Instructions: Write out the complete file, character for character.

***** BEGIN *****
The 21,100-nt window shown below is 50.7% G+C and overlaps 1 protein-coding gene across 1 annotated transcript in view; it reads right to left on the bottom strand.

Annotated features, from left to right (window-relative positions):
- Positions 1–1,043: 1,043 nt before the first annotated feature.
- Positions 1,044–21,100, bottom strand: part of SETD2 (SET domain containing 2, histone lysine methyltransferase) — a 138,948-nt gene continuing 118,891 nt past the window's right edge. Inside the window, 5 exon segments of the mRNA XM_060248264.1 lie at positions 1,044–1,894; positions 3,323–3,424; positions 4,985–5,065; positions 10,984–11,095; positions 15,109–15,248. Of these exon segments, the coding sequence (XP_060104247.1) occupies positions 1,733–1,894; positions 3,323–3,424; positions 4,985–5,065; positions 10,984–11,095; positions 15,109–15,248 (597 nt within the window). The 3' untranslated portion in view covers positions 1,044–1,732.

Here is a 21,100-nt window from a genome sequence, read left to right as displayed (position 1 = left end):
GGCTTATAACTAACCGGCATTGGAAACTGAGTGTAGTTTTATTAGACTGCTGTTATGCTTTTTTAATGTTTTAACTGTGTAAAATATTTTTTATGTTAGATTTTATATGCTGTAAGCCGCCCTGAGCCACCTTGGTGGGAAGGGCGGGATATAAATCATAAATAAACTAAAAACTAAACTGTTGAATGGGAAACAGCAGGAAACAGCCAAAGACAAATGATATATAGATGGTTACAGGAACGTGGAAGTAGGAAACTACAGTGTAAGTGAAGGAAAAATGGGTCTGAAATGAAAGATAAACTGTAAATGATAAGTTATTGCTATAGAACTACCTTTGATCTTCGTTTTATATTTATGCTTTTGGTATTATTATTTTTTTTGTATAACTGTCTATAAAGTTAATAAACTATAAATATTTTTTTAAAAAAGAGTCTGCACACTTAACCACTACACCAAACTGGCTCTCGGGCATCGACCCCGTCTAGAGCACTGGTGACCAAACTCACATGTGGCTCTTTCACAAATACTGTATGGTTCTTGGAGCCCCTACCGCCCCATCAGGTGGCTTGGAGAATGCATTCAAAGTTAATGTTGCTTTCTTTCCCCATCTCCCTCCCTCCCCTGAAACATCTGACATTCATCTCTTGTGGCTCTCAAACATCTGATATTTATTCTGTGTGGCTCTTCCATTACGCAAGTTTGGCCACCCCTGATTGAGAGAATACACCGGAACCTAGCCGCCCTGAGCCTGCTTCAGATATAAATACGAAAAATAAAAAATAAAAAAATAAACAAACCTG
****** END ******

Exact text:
The 21,100-nt window shown below is 50.7% G+C and overlaps 1 protein-coding gene across 1 annotated transcript in view; it reads right to left on the bottom strand.

Annotated features, from left to right (window-relative positions):
- Positions 1–1,043: 1,043 nt before the first annotated feature.
- Positions 1,044–21,100, bottom strand: part of SETD2 (SET domain containing 2, histone lysine methyltransferase) — a 138,948-nt gene continuing 118,891 nt past the window's right edge. Inside the window, 5 exon segments of the mRNA XM_060248264.1 lie at positions 1,044–1,894; positions 3,323–3,424; positions 4,985–5,065; positions 10,984–11,095; positions 15,109–15,248. Of these exon segments, the coding sequence (XP_060104247.1) occupies positions 1,733–1,894; positions 3,323–3,424; positions 4,985–5,065; positions 10,984–11,095; positions 15,109–15,248 (597 nt within the window). The 3' untranslated portion in view covers positions 1,044–1,732.

Here is a 21,100-nt window from a genome sequence, read left to right as displayed (position 1 = left end):
GGCTTATAACTAACCGGCATTGGAAACTGAGTGTAGTTTTATTAGACTGCTGTTATGCTTTTTTAATGTTTTAACTGTGTAAAATATTTTTTATGTTAGATTTTATATGCTGTAAGCCGCCCTGAGCCACCTTGGTGGGAAGGGCGGGATATAAATCATAAATAAACTAAAAACTAAACTGTTGAATGGGAAACAGCAGGAAACAGCCAAAGACAAATGATATATAGATGGTTACAGGAACGTGGAAGTAGGAAACTACAGTGTAAGTGAAGGAAAAATGGGTCTGAAATGAAAGATAAACTGTAAATGATAAGTTATTGCTATAGAACTACCTTTGATCTTCGTTTTATATTTATGCTTTTGGTATTATTATTTTTTTTGTATAACTGTCTATAAAGTTAATAAACTATAAATATTTTTTTAAAAAAGAGTCTGCACACTTAACCACTACACCAAACTGGCTCTCGGGCATCGACCCCGTCTAGAGCACTGGTGACCAAACTCACATGTGGCTCTTTCACAAATACTGTATGGTTCTTGGAGCCCCTACCGCCCCATCAGGTGGCTTGGAGAATGCATTCAAAGTTAATGTTGCTTTCTTTCCCCATCTCCCTCCCTCCCCTGAAACATCTGACATTCATCTCTTGTGGCTCTCAAACATCTGATATTTATTCTGTGTGGCTCTTCCATTACGCAAGTTTGGCCACCCCTGATTGAGAGAATACACCGGAACCTAGCCGCCCTGAGCCTGCTTCAGATATAAATACGAAAAATAAAAAATAAAAAAATAAACAAACCTG